Laxative-free colonoscopy may soon be possible
This post has been corrected. See note at the bottom for details.
A colonoscopy is a life-saving procedure, identifying polyps and early-stage tumors so they can be removed before they grow and spread. But many people refuse to undergo the procedure because they don’t relish having an endoscope inserted into their body, and they don’t like the preparation for the procedure, which requires drinking laxatives and spending large amounts of time in the lavatory the night before.
The first problem has been overcome in part by the advent of the virtual colonoscopy, in which a CT scan is used to survey the interior of the intestines from outside the body. But even virtual colonoscopy requires the use of laxatives to clean out the bowels beforehand. New research reported Monday, however, suggests that — at least for some people — the procedure can be performed without laxatives and diarrhea.
The key to the new procedure is an iodine agent that patients drink in small doses for two days prior to the procedure. Combined with a low-fiber diet, the agent binds to the feces in the bowel. When the CT is performed, technicians can electronically remove feces from the image, allowing doctors a clearer view of the bowel itself. The procedure is not for everyone, particularly those who have colon-cancer symptoms or are at high risk, but it could increase the number of patients who actually undergo a colonoscopy and reduce the death toll. Currently, about 50,000 deaths from colon cancer are tallied in the United States each year, making it the second leading cause of cancer deaths.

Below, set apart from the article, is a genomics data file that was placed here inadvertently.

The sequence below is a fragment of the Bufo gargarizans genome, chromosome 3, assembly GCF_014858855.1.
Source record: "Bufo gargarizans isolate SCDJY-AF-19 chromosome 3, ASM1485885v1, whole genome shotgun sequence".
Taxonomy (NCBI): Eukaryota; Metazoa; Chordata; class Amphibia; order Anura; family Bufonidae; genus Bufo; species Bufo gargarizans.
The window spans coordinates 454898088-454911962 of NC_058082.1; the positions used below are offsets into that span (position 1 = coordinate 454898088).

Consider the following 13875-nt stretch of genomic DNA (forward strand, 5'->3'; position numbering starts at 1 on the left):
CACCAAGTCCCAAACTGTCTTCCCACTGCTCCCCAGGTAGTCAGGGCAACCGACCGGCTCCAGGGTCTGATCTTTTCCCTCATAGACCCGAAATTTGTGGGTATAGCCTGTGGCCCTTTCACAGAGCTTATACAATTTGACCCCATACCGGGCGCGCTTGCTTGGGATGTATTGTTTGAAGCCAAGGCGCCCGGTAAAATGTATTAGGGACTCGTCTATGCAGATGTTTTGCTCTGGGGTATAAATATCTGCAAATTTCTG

Dr. Michael E. Zalis ofand his colleagues studied 605 healthy, symptom-free adults between the ages of 50 and 85. All were at average to moderate risk of developing colon cancer. Each of the patients was first given the new laxative-free virtual colonoscopy, then a conventional endoscopy.
The team reported in the Annals of Internal Medicine that the laxative-free procedure detected 91% of polyps larger than 10 millimeters. Current guidelines call for removal of all polyps larger than 6 mm, but oncologists recognize that 90% of dangerous polyps are larger than 10 mm, the researchers said.
Researchers cautioned that the procedure was performed only at three specialized centers and that other sites may not be able to do it effectively without further development. And if doctors do find polyps, you are still going to have to undergo the normal preparation so that the polyps can be removed with an endoscope.
The study was funded by GE Healthcare and the American Cancer Society.
[For the record, 9:30 a.m. May 15: An earlier version of this post incorrectly referred to radioiodine-labeled tag. It is just plain iodine.]